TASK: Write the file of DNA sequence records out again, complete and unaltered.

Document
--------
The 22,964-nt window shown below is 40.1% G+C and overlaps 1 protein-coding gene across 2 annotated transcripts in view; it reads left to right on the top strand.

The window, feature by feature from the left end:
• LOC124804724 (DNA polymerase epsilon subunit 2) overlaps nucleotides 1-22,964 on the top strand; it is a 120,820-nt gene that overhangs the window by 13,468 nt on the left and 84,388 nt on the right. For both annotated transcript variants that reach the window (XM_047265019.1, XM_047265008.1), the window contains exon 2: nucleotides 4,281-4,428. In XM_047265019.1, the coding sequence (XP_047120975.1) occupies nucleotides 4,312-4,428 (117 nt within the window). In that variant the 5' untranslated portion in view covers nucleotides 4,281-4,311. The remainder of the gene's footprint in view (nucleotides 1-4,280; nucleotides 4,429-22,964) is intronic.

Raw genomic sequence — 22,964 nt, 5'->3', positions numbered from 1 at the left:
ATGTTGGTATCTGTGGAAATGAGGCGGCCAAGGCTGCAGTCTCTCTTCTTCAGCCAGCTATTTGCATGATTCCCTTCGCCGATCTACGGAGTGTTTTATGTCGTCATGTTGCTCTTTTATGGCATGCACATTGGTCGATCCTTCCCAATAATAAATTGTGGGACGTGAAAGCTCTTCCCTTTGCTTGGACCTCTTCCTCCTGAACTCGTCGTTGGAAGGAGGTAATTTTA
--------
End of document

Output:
The 22,964-nt window shown below is 40.1% G+C and overlaps 1 protein-coding gene across 2 annotated transcripts in view; it reads left to right on the top strand.

The window, feature by feature from the left end:
• LOC124804724 (DNA polymerase epsilon subunit 2) overlaps nucleotides 1-22,964 on the top strand; it is a 120,820-nt gene that overhangs the window by 13,468 nt on the left and 84,388 nt on the right. For both annotated transcript variants that reach the window (XM_047265019.1, XM_047265008.1), the window contains exon 2: nucleotides 4,281-4,428. In XM_047265019.1, the coding sequence (XP_047120975.1) occupies nucleotides 4,312-4,428 (117 nt within the window). In that variant the 5' untranslated portion in view covers nucleotides 4,281-4,311. The remainder of the gene's footprint in view (nucleotides 1-4,280; nucleotides 4,429-22,964) is intronic.

Raw genomic sequence — 22,964 nt, 5'->3', positions numbered from 1 at the left:
ATGTTGGTATCTGTGGAAATGAGGCGGCCAAGGCTGCAGTCTCTCTTCTTCAGCCAGCTATTTGCATGATTCCCTTCGCCGATCTACGGAGTGTTTTATGTCGTCATGTTGCTCTTTTATGGCATGCACATTGGTCGATCCTTCCCAATAATAAATTGTGGGACGTGAAAGCTCTTCCCTTTGCTTGGACCTCTTCCTCCTGAACTCGTCGTTGGAAGGAGGTAATTTTA